The trial before Judge David Lampe is expected to begin in early August and then go to the jury for deliberations in mid-September.

Steam frac’ing in Hell Ravaged and Raped by Big Oil Alberta:

CNRL reports aquifer is contaminated with BTEX 10 km from closest seepage site, How far from steam injection site?

More on CNRL high pressure steam injection at Primrose and the Alberta Energy Regulator caving to its funder instead of regulating

CNRL $68 Million Primrose “Down-and-dirty” Lawsuit. “No-one needs an excuse to bad mouth the Regulator, they hand out opportunities.”

Satellite data sound alarm on safety of high pressure injection; data shows significant ground deformation (subsidence and uplift) in area of CNRL leak, 10 times faster than lower-pressure injection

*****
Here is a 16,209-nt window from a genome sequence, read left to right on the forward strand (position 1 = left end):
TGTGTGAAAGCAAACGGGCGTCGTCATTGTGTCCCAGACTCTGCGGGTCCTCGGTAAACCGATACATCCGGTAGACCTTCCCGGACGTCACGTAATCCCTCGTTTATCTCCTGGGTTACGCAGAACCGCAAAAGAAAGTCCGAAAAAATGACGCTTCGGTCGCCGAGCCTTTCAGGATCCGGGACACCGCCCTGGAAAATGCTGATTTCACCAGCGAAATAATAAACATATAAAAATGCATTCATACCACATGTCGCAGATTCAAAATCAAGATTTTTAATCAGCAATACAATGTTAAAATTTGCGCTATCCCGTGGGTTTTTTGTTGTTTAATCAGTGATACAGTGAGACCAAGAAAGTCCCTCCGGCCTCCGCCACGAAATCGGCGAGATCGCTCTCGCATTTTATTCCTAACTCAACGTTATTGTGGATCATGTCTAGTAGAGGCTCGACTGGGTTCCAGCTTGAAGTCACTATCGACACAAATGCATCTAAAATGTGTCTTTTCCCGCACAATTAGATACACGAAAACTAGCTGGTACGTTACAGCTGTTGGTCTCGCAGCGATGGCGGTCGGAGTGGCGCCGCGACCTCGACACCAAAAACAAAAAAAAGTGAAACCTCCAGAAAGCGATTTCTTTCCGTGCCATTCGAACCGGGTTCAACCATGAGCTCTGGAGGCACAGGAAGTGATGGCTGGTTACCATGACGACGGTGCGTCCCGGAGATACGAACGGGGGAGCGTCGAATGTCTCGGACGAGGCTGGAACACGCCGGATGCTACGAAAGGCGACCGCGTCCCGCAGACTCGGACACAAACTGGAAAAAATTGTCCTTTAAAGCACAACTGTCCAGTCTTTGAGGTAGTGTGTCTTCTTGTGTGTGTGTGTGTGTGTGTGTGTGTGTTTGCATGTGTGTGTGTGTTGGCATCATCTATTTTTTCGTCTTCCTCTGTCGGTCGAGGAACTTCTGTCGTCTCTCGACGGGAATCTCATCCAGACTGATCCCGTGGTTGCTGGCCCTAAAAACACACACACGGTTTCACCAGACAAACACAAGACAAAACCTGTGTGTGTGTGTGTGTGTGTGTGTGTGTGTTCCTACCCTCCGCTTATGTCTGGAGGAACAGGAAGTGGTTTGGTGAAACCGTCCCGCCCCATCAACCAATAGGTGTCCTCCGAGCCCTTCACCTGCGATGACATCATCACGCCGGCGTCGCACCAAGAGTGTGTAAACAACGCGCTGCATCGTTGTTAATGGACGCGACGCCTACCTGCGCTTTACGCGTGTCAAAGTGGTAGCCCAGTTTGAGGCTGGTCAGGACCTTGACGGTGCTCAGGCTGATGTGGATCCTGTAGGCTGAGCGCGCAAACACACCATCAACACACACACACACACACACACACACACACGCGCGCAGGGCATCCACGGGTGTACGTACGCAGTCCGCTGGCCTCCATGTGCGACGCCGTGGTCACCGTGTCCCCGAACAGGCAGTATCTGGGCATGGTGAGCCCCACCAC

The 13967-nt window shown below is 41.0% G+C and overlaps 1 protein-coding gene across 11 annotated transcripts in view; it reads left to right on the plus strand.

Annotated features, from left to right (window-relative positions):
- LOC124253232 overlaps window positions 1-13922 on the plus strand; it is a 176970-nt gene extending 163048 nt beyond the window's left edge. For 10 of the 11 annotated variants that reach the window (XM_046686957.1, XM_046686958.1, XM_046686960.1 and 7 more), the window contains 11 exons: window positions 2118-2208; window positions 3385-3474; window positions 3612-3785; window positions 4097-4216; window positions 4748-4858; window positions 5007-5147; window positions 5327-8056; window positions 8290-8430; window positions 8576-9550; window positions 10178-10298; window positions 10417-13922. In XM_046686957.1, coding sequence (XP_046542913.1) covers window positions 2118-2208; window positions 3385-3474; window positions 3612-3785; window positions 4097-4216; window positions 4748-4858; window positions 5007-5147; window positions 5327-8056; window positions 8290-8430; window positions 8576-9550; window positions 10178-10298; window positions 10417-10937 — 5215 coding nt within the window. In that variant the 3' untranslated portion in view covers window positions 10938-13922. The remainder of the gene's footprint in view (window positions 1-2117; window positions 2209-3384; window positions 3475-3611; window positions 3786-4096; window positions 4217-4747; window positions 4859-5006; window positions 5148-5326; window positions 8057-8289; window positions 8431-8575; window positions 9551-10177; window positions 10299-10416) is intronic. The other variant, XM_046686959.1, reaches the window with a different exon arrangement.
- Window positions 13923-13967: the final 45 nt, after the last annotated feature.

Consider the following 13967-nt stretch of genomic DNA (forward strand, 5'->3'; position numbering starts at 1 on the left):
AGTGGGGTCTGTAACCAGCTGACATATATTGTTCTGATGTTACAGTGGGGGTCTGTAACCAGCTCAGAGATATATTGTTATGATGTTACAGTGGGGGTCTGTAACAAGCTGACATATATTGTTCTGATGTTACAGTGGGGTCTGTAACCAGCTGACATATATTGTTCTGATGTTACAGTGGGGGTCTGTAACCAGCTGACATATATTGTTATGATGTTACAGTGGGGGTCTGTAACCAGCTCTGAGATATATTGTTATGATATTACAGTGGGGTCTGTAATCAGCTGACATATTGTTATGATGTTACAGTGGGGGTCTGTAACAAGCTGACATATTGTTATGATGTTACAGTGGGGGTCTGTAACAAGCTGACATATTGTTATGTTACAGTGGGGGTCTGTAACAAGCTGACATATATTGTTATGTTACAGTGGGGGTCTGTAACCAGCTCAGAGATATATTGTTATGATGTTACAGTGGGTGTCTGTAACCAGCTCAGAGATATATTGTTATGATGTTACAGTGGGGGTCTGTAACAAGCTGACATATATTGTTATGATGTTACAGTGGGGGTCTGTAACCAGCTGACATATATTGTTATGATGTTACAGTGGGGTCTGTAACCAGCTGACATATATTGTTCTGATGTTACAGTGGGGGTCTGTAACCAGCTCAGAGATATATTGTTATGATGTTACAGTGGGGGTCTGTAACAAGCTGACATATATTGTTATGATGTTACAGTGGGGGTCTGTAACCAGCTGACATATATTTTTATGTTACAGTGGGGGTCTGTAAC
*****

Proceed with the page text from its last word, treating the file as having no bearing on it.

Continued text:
Where’s the regulator? CNRL releases into formation another 7000 gallons of Crude Bitumen at Primrose, Cold lake, does not yet know how to repair the problem, or past releases

CNRL Cold Lake Bitumen Geyser Continues, Despite Company Claims

Fracing the Caprock to Hell: Athabasca Chipewyan Knew that Cracked Caprock Could Cause Bitumen Leaks in Cold Lake – Canadian Natural Resources Ltd. Finally Agrees

The AER caves again: Modified Primrose steaming plan approved, Regulator approves limited resumption at Canadian Natural operations despite serious bitumen leaks to surface

Alberta Regulator Quietly Halts High Pressure Steam Injection for Bitumen Mining Near Fort Mac, After several leaks, production frozen while technical review is conducted

Alberta Environment: Cold Lake frac’d bitumen leak has contaminated groundwater; Nikiforuk: Caprock Integrity, Risks of steam-assisted bitumen recovery too little discussed

“You can fix a wellbore, but you can’t repair a fractured cap rock,”